President Rodrigo Duterte of the Philippines is undoubtedly a larger-than-life political figure who adheres to the principle that “the end justifies the means”.
And perhaps nothing exemplifies his take-no-prisoners and slash-and-burn approach to governance more than his nationwide war on drugs.
Recently I have met some Filipino elites at a gathering, during which they told me some fascinating stories about their country’s drug war, and many of the plots would normally appear only in movies.
For example, they said, in the Philippines, many popularly elected officials at the local level are themselves powerful gangsters.
Over the years the central government in Manila has been largely unable to bring these local barons into line.
However, things have begun to change ever since Duterte took office, with the drug war he has initiated targeting exactly these powerful local politicians.
So far, around 20,000 people across the country have been put to death because of illegal drugs, including drug dealers and users. However, perhaps little known is that among the executed drug lords, 11 were actually mayors and six deputy mayors.
Since many of these corrupt local government chiefs were well-entrenched and operating in their own spheres of influence, taking them out would often require unconventional means.
In July this year, Antonio Halili, the mayor of Tanauan city in Batangas province, was shot dead by a sniper from far away during a flag-raising ceremony held in front of the city council building.
After that, most pro-government commentators claimed Halili’s assassination could have been perpetrated by local drug cartels in retaliation for his order to parade a group of drug dealers along the main streets of the city.
However, some local opposition politicians believe Duterte could have been the mastermind behind the assassination because it fitted his pattern of eliminating suspected drug traffickers by rubout.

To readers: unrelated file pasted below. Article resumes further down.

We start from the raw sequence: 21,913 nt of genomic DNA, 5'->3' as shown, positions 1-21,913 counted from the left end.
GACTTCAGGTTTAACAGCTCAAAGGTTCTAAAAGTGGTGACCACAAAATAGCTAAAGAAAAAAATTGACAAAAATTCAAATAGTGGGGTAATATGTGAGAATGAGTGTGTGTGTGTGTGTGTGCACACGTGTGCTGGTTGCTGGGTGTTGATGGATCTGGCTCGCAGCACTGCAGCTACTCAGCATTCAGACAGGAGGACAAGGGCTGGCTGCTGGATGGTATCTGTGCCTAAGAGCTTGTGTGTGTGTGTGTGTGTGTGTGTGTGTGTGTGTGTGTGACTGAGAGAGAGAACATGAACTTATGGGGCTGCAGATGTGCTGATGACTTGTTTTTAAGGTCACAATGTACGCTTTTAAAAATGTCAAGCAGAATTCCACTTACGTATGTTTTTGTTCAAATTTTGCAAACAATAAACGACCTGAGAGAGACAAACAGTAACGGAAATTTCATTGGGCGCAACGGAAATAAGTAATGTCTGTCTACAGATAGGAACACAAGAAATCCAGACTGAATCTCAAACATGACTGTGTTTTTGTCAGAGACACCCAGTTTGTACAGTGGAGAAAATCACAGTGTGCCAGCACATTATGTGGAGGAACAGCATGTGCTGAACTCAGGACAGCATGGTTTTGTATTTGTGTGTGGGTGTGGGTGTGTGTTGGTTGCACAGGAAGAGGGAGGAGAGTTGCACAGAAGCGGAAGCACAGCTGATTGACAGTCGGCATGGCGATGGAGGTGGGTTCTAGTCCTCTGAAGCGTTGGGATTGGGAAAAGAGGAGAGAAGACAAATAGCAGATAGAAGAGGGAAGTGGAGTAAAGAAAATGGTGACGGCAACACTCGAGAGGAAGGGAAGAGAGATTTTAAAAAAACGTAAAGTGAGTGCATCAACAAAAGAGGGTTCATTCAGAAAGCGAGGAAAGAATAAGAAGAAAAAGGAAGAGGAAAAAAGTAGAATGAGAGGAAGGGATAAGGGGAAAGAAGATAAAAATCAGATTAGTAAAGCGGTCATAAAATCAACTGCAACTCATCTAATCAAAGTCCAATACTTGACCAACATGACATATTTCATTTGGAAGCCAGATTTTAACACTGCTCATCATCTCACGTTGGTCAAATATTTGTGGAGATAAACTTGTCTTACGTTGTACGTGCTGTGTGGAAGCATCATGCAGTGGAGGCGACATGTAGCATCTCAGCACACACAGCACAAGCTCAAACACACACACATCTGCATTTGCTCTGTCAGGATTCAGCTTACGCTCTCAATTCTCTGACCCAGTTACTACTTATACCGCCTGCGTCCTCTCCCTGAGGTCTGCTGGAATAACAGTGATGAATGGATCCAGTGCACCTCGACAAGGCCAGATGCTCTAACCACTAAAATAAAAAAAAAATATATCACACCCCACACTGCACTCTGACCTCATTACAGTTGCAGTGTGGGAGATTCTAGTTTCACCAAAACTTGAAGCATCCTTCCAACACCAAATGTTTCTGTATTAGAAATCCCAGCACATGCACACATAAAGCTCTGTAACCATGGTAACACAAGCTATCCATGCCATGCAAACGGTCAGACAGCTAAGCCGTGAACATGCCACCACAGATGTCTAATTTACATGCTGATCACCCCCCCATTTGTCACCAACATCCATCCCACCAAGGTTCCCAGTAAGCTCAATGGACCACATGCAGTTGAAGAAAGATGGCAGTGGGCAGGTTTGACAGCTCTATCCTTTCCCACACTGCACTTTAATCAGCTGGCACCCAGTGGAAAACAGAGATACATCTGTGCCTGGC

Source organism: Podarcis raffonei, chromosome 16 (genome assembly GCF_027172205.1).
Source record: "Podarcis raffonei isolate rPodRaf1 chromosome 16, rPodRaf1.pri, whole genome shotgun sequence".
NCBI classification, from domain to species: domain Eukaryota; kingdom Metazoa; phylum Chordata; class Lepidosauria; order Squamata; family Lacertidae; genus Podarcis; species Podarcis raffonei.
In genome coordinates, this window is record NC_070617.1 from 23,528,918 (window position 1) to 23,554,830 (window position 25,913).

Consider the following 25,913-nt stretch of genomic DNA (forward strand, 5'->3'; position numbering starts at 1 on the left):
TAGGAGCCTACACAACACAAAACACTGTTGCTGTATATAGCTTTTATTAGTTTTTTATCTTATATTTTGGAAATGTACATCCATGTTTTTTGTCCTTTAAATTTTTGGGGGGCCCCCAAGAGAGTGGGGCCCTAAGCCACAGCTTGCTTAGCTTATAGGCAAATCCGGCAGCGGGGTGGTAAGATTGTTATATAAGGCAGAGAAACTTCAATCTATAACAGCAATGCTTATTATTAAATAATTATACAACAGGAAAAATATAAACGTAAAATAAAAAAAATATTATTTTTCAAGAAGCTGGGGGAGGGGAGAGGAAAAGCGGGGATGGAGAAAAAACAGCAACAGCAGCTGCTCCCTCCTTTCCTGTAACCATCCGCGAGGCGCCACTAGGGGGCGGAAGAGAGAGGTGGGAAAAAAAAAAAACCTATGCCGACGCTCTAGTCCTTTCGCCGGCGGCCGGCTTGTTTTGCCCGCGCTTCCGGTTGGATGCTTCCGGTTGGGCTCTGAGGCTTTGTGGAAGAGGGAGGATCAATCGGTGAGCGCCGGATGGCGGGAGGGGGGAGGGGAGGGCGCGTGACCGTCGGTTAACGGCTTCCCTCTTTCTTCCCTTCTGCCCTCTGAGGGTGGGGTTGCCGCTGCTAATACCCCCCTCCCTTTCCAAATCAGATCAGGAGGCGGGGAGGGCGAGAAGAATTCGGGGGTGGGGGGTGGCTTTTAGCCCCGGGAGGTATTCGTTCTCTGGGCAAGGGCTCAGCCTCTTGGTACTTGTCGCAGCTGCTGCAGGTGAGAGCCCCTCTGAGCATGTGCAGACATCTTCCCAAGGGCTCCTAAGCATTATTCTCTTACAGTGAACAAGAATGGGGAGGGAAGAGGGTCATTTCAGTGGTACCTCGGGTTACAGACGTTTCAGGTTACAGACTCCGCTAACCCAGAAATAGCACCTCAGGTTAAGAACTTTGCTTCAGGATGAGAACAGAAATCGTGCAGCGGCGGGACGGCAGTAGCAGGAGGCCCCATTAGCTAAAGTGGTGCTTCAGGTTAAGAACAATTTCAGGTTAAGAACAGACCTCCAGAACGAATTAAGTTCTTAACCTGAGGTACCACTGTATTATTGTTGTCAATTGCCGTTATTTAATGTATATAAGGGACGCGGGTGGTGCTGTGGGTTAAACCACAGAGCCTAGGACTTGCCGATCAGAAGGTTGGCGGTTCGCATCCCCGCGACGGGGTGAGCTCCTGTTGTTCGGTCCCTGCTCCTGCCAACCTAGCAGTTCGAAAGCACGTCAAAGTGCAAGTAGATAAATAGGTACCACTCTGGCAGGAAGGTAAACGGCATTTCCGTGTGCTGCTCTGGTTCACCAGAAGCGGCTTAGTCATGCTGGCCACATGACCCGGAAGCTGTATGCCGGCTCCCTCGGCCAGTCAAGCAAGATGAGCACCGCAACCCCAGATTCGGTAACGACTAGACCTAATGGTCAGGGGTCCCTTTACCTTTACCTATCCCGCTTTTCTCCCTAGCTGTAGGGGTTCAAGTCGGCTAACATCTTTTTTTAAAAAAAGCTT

Many ordinary Filipinos appear to favor eliminating drug dealers through summary executions. Because they have lost faith in their country’s judicial system, for them extrajudicial killing is the only way to effectively combat the nationwide scourge of illegal drugs.
However, public opinion isn’t always necessarily on Duterte’s side when it comes to executing drug dealers without proper court sanction, particularly when these extrajudicial killings have gone terribly wrong.
For instance, in August 2017, a huge number of Filipinos took to the streets to protest against the government’s relentless drug war after a 17-year-old boy suspected of drug dealing had been killed by the police without any judicial authorization.
Amid public pressure, the government had to relinquish the responsibility of combating drugs to the national narcotics control authority.
According to an opinion poll held in September, Duterte’s trust ratings saw a 15 percent plunge, suggesting that even though his overall ratings still remains high, the effects of his brutal and relentless war on drugs have already begun to show signs of diminishing.
But still, although Duterte has come under heavy fire from the United Nations and human rights organizations around the world over the summary executions of suspected drug dealers, there is still substantial public support within the Philippines for his iron-fisted war on drugs, at least for now.
Many ordinary people believe that since drug lords have powerful connections, it is almost impossible to bring them to justice through legal procedures.
One notable example was Reynaldo Parojinog, former mayor of Ozamiz city in the southern island of Mindanao who had been publicly criticized by Duterte for alleged involvement in drug trafficking, but who had used his influence and connections both in the government and the underworld to escape justice.
Nevertheless, it didn’t take long before Parojinog eventually ran out of luck: he and his wife, along with four subordinates, were shot dead by the police during a surprise raid.
These high-profile cases have grabbed headlines across the Philippines, and, as expected, drawn fire from critics.
Yet the reality is, those who approve of Duterte’s campaign that led to the downfall of these drug lords still outnumber those who are dismayed at his brutality against these people.
This article appeared in the Hong Kong Economic Journal on Oct 11
Translation by Alan Lee with additional reporting
[Chinese version 中文版]
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